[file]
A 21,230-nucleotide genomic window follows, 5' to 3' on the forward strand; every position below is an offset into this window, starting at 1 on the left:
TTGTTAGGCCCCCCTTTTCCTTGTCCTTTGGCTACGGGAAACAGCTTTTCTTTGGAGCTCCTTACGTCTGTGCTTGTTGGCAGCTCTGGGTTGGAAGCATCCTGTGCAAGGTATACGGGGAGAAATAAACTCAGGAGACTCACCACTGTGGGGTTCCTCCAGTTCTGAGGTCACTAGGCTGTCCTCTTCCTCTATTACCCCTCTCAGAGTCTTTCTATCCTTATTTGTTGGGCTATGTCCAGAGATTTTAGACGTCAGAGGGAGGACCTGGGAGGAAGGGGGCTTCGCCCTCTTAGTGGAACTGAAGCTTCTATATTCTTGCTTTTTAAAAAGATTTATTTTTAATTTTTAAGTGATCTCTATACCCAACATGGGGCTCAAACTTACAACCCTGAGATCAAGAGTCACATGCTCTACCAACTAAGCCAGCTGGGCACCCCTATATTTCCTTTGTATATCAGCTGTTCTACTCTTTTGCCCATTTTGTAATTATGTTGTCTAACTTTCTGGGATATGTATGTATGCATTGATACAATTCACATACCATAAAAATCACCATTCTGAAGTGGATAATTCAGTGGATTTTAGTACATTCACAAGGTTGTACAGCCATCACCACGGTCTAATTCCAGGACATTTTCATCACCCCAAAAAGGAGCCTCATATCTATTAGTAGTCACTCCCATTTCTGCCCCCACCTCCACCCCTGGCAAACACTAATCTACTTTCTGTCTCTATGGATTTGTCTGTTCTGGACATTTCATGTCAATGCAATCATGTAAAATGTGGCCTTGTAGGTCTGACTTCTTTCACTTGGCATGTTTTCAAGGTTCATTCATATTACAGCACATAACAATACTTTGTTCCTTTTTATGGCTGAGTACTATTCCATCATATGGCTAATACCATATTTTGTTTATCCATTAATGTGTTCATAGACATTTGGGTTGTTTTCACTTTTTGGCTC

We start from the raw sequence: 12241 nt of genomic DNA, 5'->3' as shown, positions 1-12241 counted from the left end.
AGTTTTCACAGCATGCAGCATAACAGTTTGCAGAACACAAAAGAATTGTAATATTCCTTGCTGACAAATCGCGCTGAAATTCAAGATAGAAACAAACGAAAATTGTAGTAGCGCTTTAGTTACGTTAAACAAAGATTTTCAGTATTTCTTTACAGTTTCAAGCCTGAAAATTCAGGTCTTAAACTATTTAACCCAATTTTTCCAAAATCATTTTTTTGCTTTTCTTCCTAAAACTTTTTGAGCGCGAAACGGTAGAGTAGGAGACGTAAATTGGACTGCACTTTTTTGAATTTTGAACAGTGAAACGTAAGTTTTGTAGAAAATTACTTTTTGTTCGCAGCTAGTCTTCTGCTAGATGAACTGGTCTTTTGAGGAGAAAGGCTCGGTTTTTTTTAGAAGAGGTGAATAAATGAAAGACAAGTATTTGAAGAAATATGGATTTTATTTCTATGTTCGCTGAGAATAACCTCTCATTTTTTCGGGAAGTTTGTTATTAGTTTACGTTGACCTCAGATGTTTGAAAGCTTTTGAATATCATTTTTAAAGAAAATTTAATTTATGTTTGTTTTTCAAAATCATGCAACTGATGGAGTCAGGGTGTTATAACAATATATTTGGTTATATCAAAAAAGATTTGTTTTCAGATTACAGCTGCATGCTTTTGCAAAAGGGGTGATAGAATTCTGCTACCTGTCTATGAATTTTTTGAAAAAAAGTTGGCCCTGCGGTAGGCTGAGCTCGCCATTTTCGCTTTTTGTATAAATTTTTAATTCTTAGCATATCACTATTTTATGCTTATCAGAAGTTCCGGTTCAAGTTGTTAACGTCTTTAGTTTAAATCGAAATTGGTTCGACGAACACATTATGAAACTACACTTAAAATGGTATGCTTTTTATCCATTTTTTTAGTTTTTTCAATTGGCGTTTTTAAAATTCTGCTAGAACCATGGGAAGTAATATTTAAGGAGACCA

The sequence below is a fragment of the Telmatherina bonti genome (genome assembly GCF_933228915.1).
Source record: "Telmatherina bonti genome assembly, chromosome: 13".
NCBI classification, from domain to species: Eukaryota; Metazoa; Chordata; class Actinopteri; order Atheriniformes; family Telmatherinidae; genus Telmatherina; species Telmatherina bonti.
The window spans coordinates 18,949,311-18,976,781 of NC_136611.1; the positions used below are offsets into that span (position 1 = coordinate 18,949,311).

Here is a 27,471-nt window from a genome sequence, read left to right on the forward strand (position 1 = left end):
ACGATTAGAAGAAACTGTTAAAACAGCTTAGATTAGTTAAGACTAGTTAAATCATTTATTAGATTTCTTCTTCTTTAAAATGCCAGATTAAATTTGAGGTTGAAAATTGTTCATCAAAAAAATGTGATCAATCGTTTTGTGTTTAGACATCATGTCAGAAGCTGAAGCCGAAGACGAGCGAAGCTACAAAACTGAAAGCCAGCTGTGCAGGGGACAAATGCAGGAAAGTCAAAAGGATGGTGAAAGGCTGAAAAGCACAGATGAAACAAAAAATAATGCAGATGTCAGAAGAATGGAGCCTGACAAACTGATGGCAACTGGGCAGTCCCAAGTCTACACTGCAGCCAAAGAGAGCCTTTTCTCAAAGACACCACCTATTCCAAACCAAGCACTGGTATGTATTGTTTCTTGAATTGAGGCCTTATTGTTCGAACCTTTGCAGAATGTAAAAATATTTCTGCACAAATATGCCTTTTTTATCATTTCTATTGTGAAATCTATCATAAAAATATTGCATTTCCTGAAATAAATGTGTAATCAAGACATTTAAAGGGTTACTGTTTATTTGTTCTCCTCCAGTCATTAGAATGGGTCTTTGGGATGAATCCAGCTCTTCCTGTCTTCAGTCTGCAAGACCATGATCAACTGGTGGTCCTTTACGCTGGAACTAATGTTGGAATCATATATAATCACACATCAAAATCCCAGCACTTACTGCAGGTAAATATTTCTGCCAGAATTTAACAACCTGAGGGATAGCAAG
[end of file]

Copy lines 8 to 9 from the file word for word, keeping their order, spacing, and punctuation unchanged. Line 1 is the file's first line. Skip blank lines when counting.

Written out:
The window spans coordinates 18,949,311-18,976,781 of NC_136611.1; the positions used below are offsets into that span (position 1 = coordinate 18,949,311).

Here is a 27,471-nt window from a genome sequence, read left to right on the forward strand (position 1 = left end):